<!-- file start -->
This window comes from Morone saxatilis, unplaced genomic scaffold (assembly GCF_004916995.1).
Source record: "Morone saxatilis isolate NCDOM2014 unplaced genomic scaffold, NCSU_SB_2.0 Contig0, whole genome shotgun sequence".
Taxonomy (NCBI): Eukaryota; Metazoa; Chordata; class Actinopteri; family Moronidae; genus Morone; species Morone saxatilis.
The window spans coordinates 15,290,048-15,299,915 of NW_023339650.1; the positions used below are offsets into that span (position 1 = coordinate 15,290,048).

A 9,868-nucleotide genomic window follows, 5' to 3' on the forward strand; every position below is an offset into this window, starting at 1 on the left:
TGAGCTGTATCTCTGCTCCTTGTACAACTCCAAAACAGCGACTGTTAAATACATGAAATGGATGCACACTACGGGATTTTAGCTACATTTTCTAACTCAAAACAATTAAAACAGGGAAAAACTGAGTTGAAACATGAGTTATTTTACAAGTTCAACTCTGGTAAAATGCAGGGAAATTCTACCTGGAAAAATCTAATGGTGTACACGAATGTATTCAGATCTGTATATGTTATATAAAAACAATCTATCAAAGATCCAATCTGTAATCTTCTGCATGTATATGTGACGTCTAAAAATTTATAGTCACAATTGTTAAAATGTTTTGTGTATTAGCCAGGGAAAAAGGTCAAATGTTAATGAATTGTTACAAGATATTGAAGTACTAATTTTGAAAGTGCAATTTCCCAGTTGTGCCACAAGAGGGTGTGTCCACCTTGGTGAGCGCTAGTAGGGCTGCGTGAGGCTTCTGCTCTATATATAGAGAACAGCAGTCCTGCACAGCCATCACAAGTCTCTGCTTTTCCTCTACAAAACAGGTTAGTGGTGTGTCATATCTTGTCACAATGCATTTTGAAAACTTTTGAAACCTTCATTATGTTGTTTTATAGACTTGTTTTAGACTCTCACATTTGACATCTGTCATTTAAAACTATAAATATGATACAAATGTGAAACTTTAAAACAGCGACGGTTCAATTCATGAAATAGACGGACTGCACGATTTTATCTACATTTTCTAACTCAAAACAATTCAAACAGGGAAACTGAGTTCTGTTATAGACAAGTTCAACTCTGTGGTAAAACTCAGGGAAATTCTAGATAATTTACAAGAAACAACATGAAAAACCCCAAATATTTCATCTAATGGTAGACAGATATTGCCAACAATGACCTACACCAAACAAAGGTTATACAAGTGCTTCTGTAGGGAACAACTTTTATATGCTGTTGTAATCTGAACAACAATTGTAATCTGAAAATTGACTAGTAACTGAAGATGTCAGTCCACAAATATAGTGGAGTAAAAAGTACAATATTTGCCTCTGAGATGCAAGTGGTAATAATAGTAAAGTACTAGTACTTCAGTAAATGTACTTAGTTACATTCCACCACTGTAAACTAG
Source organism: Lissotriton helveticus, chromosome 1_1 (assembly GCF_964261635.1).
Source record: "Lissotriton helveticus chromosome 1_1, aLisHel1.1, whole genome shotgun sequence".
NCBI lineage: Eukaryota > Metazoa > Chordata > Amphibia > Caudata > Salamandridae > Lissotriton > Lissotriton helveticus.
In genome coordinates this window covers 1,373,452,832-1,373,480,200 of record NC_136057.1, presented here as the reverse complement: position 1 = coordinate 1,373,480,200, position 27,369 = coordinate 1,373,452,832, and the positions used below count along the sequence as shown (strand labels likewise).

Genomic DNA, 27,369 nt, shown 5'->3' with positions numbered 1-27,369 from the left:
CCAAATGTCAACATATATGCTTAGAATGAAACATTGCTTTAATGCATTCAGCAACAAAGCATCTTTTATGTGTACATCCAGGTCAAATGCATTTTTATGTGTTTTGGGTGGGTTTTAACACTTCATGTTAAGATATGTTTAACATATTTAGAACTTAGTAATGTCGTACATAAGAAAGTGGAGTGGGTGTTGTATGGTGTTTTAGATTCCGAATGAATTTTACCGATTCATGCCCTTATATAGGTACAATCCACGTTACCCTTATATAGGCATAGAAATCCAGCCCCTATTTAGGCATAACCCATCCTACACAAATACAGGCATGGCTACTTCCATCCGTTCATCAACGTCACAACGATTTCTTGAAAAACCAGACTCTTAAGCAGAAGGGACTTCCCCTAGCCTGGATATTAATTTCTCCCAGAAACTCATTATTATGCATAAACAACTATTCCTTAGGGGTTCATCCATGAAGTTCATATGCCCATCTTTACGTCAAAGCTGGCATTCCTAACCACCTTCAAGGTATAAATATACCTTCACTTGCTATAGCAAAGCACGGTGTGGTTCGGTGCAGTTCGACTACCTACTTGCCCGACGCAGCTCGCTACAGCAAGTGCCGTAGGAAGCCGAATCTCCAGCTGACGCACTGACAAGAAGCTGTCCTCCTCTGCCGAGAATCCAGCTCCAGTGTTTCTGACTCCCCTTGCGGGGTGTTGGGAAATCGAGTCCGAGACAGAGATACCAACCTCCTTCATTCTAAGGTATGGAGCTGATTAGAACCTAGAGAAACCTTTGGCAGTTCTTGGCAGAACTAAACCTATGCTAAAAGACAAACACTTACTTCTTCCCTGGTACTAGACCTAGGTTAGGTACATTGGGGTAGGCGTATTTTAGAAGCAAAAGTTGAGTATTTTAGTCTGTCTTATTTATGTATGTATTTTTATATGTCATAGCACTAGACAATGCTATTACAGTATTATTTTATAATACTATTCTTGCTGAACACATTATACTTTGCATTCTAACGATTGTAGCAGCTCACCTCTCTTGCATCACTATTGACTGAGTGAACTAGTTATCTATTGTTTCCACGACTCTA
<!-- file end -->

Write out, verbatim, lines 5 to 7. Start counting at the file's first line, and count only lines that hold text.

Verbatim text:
A 9,868-nucleotide genomic window follows, 5' to 3' on the forward strand; every position below is an offset into this window, starting at 1 on the left:
TGAGCTGTATCTCTGCTCCTTGTACAACTCCAAAACAGCGACTGTTAAATACATGAAATGGATGCACACTACGGGATTTTAGCTACATTTTCTAACTCAAAACAATTAAAACAGGGAAAAACTGAGTTGAAACATGAGTTATTTTACAAGTTCAACTCTGGTAAAATGCAGGGAAATTCTACCTGGAAAAATCTAATGGTGTACACGAATGTATTCAGATCTGTATATGTTATATAAAAACAATCTATCAAAGATCCAATCTGTAATCTTCTGCATGTATATGTGACGTCTAAAAATTTATAGTCACAATTGTTAAAATGTTTTGTGTATTAGCCAGGGAAAAAGGTCAAATGTTAATGAATTGTTACAAGATATTGAAGTACTAATTTTGAAAGTGCAATTTCCCAGTTGTGCCACAAGAGGGTGTGTCCACCTTGGTGAGCGCTAGTAGGGCTGCGTGAGGCTTCTGCTCTATATATAGAGAACAGCAGTCCTGCACAGCCATCACAAGTCTCTGCTTTTCCTCTACAAAACAGGTTAGTGGTGTGTCATATCTTGTCACAATGCATTTTGAAAACTTTTGAAACCTTCATTATGTTGTTTTATAGACTTGTTTTAGACTCTCACATTTGACATCTGTCATTTAAAACTATAAATATGATACAAATGTGAAACTTTAAAACAGCGACGGTTCAATTCATGAAATAGACGGACTGCACGATTTTATCTACATTTTCTAACTCAAAACAATTCAAACAGGGAAACTGAGTTCTGTTATAGACAAGTTCAACTCTGTGGTAAAACTCAGGGAAATTCTAGATAATTTACAAGAAACAACATGAAAAACCCCAAATATTTCATCTAATGGTAGACAGATATTGCCAACAATGACCTACACCAAACAAAGGTTATACAAGTGCTTCTGTAGGGAACAACTTTTATATGCTGTTGTAATCTGAACAACAATTGTAATCTGAAAATTGACTAGTAACTGAAGATGTCAGTCCACAAATATAGTGGAGTAAAAAGTACAATATTTGCCTCTGAGATGCAAGTGGTAATAATAGTAAAGTACTAGTACTTCAGTAAATGTACTTAGTTACATTCCACCACTGTAAACTAG
Source organism: Lissotriton helveticus, chromosome 1_1 (assembly GCF_964261635.1).